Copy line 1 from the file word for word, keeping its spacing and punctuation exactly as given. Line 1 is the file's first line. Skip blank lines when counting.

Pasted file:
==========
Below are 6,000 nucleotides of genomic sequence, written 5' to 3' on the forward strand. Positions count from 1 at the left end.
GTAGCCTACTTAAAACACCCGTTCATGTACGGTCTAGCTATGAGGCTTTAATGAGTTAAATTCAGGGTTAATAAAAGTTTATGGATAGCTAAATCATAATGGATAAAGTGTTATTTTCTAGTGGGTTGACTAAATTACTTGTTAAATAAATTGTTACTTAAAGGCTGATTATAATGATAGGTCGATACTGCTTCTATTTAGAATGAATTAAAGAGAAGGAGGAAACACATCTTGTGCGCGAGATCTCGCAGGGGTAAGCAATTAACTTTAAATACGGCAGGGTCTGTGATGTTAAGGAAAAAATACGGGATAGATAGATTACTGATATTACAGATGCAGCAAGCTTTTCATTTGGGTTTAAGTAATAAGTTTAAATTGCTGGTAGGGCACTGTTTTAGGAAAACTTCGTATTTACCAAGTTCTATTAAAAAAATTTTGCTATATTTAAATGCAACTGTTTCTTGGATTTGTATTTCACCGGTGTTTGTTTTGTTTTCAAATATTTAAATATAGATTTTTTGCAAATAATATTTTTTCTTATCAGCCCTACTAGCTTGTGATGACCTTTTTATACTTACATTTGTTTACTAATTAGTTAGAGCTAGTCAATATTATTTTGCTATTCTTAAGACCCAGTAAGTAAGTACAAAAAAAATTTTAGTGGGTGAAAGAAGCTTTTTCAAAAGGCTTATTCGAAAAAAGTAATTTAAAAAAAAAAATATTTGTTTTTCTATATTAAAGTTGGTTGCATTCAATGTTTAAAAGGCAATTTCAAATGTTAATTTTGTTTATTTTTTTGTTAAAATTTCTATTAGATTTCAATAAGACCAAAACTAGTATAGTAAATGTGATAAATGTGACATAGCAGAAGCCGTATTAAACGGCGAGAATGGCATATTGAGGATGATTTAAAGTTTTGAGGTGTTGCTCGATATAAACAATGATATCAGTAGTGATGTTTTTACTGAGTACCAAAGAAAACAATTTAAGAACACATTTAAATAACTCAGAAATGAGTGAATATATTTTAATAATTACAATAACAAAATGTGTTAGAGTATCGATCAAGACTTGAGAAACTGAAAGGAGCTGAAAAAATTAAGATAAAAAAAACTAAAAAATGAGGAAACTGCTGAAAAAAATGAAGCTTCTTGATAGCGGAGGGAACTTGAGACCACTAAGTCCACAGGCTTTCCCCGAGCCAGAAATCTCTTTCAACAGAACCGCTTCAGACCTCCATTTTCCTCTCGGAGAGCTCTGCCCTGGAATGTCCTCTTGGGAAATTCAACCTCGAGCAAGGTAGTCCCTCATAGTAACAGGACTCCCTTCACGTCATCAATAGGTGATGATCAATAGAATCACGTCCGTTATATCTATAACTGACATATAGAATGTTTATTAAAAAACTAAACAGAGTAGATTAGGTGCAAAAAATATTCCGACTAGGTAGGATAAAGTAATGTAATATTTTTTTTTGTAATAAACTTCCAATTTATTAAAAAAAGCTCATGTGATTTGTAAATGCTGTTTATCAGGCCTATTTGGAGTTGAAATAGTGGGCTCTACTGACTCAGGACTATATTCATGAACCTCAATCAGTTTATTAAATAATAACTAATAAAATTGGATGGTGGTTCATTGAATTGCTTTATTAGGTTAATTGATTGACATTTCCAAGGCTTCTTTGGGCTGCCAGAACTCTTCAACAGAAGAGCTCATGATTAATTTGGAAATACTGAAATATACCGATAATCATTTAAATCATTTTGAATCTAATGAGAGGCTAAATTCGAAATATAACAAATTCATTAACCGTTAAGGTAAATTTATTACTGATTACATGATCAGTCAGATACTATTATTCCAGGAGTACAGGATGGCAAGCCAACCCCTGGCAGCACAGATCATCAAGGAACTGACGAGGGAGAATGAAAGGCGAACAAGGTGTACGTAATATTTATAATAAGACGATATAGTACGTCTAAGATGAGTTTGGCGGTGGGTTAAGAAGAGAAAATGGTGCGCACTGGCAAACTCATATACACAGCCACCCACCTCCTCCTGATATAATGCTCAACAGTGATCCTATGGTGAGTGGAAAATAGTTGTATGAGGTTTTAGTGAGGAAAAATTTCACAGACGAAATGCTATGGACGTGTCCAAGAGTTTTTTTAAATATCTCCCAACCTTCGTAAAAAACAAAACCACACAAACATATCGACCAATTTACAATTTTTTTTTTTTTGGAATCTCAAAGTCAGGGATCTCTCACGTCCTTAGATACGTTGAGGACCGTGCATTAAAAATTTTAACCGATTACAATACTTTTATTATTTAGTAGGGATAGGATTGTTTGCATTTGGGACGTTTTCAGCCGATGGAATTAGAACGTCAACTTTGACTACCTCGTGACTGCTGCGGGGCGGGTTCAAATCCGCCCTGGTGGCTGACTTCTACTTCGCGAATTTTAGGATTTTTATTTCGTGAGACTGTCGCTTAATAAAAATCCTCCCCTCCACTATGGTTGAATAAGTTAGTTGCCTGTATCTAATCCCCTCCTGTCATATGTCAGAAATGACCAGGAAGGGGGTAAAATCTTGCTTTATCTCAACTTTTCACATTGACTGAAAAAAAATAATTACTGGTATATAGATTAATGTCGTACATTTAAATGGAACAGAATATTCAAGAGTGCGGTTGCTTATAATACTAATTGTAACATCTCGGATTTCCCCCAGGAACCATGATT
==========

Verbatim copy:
Below are 6,000 nucleotides of genomic sequence, written 5' to 3' on the forward strand. Positions count from 1 at the left end.